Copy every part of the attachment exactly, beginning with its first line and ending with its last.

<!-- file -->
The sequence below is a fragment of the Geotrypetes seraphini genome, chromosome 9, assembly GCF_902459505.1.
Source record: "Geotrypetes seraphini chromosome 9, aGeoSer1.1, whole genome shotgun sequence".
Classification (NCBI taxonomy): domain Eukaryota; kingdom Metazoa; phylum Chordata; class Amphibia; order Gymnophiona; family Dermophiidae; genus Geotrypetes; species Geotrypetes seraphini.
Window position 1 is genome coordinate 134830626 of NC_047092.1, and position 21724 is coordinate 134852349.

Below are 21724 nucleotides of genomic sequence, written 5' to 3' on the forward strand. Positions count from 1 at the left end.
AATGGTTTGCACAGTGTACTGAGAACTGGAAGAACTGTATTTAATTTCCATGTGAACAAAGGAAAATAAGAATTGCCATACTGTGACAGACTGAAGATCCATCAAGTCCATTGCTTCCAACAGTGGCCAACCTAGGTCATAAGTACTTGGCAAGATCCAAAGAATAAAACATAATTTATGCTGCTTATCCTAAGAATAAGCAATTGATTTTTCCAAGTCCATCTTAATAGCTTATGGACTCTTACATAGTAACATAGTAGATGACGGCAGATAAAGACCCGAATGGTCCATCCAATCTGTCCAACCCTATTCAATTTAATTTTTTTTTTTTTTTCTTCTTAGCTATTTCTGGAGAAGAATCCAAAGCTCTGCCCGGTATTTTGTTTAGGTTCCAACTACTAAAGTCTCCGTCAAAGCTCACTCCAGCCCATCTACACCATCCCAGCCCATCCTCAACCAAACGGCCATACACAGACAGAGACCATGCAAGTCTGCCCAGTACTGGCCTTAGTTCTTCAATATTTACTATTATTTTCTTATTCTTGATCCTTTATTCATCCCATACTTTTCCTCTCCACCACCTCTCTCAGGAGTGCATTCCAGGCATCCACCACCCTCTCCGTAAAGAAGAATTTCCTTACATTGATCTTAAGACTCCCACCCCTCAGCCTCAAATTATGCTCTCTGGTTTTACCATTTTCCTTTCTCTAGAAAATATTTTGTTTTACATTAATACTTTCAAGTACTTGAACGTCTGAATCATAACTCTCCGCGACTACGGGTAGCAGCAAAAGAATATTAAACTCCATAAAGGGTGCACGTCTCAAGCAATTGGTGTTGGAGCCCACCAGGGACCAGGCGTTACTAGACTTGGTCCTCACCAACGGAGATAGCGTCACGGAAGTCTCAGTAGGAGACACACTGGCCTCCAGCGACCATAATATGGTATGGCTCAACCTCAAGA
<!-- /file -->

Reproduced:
The sequence below is a fragment of the Geotrypetes seraphini genome, chromosome 9, assembly GCF_902459505.1.
Source record: "Geotrypetes seraphini chromosome 9, aGeoSer1.1, whole genome shotgun sequence".
Classification (NCBI taxonomy): domain Eukaryota; kingdom Metazoa; phylum Chordata; class Amphibia; order Gymnophiona; family Dermophiidae; genus Geotrypetes; species Geotrypetes seraphini.
Window position 1 is genome coordinate 134830626 of NC_047092.1, and position 21724 is coordinate 134852349.

Below are 21724 nucleotides of genomic sequence, written 5' to 3' on the forward strand. Positions count from 1 at the left end.
AATGGTTTGCACAGTGTACTGAGAACTGGAAGAACTGTATTTAATTTCCATGTGAACAAAGGAAAATAAGAATTGCCATACTGTGACAGACTGAAGATCCATCAAGTCCATTGCTTCCAACAGTGGCCAACCTAGGTCATAAGTACTTGGCAAGATCCAAAGAATAAAACATAATTTATGCTGCTTATCCTAAGAATAAGCAATTGATTTTTCCAAGTCCATCTTAATAGCTTATGGACTCTTACATAGTAACATAGTAGATGACGGCAGATAAAGACCCGAATGGTCCATCCAATCTGTCCAACCCTATTCAATTTAATTTTTTTTTTTTTTTCTTCTTAGCTATTTCTGGAGAAGAATCCAAAGCTCTGCCCGGTATTTTGTTTAGGTTCCAACTACTAAAGTCTCCGTCAAAGCTCACTCCAGCCCATCTACACCATCCCAGCCCATCCTCAACCAAACGGCCATACACAGACAGAGACCATGCAAGTCTGCCCAGTACTGGCCTTAGTTCTTCAATATTTACTATTATTTTCTTATTCTTGATCCTTTATTCATCCCATACTTTTCCTCTCCACCACCTCTCTCAGGAGTGCATTCCAGGCATCCACCACCCTCTCCGTAAAGAAGAATTTCCTTACATTGATCTTAAGACTCCCACCCCTCAGCCTCAAATTATGCTCTCTGGTTTTACCATTTTCCTTTCTCTAGAAAATATTTTGTTTTACATTAATACTTTCAAGTACTTGAACGTCTGAATCATAACTCTCCGCGACTACGGGTAGCAGCAAAAGAATATTAAACTCCATAAAGGGTGCACGTCTCAAGCAATTGGTGTTGGAGCCCACCAGGGACCAGGCGTTACTAGACTTGGTCCTCACCAACGGAGATAGCGTCACGGAAGTCTCAGTAGGAGACACACTGGCCTCCAGCGACCATAATATGGTATGGCTCAACCTCAAGA